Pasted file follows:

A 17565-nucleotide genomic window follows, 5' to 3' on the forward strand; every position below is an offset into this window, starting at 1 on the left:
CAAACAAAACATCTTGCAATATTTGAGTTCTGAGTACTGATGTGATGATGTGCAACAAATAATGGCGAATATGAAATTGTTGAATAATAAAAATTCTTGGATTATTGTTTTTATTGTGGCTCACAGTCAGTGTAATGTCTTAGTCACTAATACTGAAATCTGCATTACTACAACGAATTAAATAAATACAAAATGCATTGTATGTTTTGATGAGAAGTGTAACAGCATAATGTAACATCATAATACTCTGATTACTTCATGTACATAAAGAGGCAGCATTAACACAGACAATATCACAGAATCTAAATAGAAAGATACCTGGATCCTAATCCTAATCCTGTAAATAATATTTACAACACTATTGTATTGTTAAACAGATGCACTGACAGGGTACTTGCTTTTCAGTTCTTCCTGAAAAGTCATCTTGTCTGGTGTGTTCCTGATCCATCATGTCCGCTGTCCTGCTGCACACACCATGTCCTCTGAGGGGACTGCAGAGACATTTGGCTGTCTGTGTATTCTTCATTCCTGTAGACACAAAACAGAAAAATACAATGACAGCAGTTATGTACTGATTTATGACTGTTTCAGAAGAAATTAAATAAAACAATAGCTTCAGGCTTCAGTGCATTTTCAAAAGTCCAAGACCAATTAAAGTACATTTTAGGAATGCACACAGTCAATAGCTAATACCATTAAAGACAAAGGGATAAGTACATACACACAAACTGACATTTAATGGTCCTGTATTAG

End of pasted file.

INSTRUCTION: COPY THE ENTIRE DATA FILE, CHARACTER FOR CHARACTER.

A 17565-nucleotide genomic window follows, 5' to 3' on the forward strand; every position below is an offset into this window, starting at 1 on the left:
CAAACAAAACATCTTGCAATATTTGAGTTCTGAGTACTGATGTGATGATGTGCAACAAATAATGGCGAATATGAAATTGTTGAATAATAAAAATTCTTGGATTATTGTTTTTATTGTGGCTCACAGTCAGTGTAATGTCTTAGTCACTAATACTGAAATCTGCATTACTACAACGAATTAAATAAATACAAAATGCATTGTATGTTTTGATGAGAAGTGTAACAGCATAATGTAACATCATAATACTCTGATTACTTCATGTACATAAAGAGGCAGCATTAACACAGACAATATCACAGAATCTAAATAGAAAGATACCTGGATCCTAATCCTAATCCTGTAAATAATATTTACAACACTATTGTATTGTTAAACAGATGCACTGACAGGGTACTTGCTTTTCAGTTCTTCCTGAAAAGTCATCTTGTCTGGTGTGTTCCTGATCCATCATGTCCGCTGTCCTGCTGCACACACCATGTCCTCTGAGGGGACTGCAGAGACATTTGGCTGTCTGTGTATTCTTCATTCCTGTAGACACAAAACAGAAAAATACAATGACAGCAGTTATGTACTGATTTATGACTGTTTCAGAAGAAATTAAATAAAACAATAGCTTCAGGCTTCAGTGCATTTTCAAAAGTCCAAGACCAATTAAAGTACATTTTAGGAATGCACACAGTCAATAGCTAATACCATTAAAGACAAAGGGATAAGTACATACACACAAACTGACATTTAATGGTCCTGTATTAG